Continue to give them medicated feed or Corid/Baycox in their water. Reduce their brooder temperature:

These temperatures are guidelines. Watch your keets’ behavior for clues that they’re comfortable. Keets generally need less heat during the day, more at night.

Your keets go through four different feathering stages. Don’t be fooled by the first set or two of juvenile feathers and think that yours are fully feathered. They still need supplemental heat, especially at night, unless you’re in a very warm climate.

Five and Six Weeks Old

At this point, keets in nature would be integrating into the existing flock, as the mom would start to bring them to wherever the flock is roosting. This is the ideal time for introducing your keets to your existing flock, if you have one – whether other guineas, chickens, or other poultry.

The easiest method is to move your keets to a space where they can see and interact with the flock. A sectioned-off corner of the coop, or a large dog crate within the coop, for example. After they’ve settled in, when the coop is empty, close the coop door and let the keets out in the afternoon. Let them explore the coop and get their confidence up. After awhile, usher them back into their space (using herding-sticks will make it easier). Repeat with longer release times for about a week. Then you can begin opening the coop door so your flock can interact with them, and they can start exploring the outdoors. Expect some pecking-order issues – pecking and charging – but you shouldn’t see any real violence. Break it up with your herding sticks if you do. Provide some hay bales or propped-up boards so that the keets have hiding places if they need it.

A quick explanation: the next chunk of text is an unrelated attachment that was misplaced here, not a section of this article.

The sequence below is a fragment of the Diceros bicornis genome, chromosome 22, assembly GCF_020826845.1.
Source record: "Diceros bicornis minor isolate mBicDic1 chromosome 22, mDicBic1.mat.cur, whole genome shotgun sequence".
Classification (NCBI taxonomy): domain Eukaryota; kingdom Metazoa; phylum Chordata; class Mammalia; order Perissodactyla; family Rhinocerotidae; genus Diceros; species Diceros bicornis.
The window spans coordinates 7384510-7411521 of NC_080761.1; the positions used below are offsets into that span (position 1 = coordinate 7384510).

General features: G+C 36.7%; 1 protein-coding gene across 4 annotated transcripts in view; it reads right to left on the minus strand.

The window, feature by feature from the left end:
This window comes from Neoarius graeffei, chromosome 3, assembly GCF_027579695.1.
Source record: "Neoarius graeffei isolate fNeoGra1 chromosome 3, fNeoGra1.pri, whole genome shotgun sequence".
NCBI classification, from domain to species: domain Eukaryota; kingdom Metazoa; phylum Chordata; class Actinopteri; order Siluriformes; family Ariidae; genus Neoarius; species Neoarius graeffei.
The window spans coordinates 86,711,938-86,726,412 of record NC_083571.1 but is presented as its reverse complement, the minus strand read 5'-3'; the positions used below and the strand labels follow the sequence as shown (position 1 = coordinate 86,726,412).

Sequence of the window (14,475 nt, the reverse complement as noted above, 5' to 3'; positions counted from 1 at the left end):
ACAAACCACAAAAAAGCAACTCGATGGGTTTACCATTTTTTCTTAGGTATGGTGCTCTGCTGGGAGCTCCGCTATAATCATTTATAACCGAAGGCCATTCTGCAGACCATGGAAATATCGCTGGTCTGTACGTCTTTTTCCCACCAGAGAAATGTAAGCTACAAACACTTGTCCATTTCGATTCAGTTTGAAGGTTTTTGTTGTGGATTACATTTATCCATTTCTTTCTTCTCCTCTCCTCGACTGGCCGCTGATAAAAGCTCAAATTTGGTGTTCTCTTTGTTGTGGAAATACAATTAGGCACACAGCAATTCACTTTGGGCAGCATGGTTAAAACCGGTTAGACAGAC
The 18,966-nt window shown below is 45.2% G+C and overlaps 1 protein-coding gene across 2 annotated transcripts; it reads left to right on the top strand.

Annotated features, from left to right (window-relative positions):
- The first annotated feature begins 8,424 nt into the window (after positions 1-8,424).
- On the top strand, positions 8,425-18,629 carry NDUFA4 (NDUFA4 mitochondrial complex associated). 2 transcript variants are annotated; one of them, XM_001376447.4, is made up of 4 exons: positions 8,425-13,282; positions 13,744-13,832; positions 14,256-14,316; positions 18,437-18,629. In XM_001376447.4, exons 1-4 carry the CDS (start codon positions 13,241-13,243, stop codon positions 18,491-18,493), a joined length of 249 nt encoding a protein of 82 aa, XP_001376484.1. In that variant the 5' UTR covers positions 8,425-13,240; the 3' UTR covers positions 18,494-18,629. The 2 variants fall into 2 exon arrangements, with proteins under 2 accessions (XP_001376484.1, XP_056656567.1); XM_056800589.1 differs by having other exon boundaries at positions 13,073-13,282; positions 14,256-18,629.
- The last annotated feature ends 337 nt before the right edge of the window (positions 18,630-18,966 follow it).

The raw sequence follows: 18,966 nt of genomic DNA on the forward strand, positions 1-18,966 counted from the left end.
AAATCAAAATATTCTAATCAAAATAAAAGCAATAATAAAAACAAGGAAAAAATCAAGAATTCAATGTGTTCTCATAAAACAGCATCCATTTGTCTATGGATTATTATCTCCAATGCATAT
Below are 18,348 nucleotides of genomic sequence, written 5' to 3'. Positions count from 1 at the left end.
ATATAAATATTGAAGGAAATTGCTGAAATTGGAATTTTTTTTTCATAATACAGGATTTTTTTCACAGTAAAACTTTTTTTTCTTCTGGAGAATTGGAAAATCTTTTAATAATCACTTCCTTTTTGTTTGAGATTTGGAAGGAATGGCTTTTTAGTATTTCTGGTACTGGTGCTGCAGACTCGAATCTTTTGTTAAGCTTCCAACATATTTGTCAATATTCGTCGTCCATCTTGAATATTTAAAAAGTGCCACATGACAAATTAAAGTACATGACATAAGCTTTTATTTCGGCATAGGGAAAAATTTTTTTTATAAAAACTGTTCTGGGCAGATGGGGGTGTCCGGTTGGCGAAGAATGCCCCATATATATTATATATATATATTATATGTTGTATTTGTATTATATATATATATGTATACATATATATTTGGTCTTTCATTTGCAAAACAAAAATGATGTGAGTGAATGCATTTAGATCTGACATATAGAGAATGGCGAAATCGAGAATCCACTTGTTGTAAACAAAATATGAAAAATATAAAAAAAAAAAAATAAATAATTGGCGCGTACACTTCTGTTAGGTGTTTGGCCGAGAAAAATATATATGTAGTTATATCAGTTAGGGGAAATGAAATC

Dog crate within the coop for introducing youngsters.

You can now start training them to return to the coop at night. See the article on Training Keets to Return to the Coop under our Articles tab.

After six weeks, you can transition them away from coccidiosis preventative, as they will have started building their own immunity by now. They can eat a flock grower or layer (depending on the season). Pellets generally are less wasteful than crumbles. As they get a little older, wean them off of having access to food 24/7. In nature, guineas eat about four times a day. Many of us feed in the morning and late afternoon. This helps motivate them to continue returning to the coop for roosting.

Good luck and congratulations on your new flock!